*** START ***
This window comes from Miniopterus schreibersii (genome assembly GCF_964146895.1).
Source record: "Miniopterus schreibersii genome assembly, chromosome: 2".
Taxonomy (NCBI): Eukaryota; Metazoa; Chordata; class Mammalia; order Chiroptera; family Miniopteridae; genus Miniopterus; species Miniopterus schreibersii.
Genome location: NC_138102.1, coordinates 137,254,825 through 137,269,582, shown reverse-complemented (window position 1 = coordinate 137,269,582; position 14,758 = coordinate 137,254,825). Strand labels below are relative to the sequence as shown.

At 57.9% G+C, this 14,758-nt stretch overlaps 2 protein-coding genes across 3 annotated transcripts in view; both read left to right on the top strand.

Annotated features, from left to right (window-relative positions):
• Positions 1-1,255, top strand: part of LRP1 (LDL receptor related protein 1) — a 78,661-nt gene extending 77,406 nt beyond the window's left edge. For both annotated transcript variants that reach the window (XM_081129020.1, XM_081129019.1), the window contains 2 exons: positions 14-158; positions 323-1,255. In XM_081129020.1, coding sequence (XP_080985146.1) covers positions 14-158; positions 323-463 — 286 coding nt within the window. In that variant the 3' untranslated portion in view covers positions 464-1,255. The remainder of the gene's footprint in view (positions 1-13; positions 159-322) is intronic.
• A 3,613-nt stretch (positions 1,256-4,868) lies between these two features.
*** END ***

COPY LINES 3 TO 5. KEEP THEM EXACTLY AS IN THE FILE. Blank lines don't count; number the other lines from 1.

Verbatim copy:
Taxonomy (NCBI): Eukaryota; Metazoa; Chordata; class Mammalia; order Chiroptera; family Miniopteridae; genus Miniopterus; species Miniopterus schreibersii.
Genome location: NC_138102.1, coordinates 137,254,825 through 137,269,582, shown reverse-complemented (window position 1 = coordinate 137,269,582; position 14,758 = coordinate 137,254,825). Strand labels below are relative to the sequence as shown.

At 57.9% G+C, this 14,758-nt stretch overlaps 2 protein-coding genes across 3 annotated transcripts in view; both read left to right on the top strand.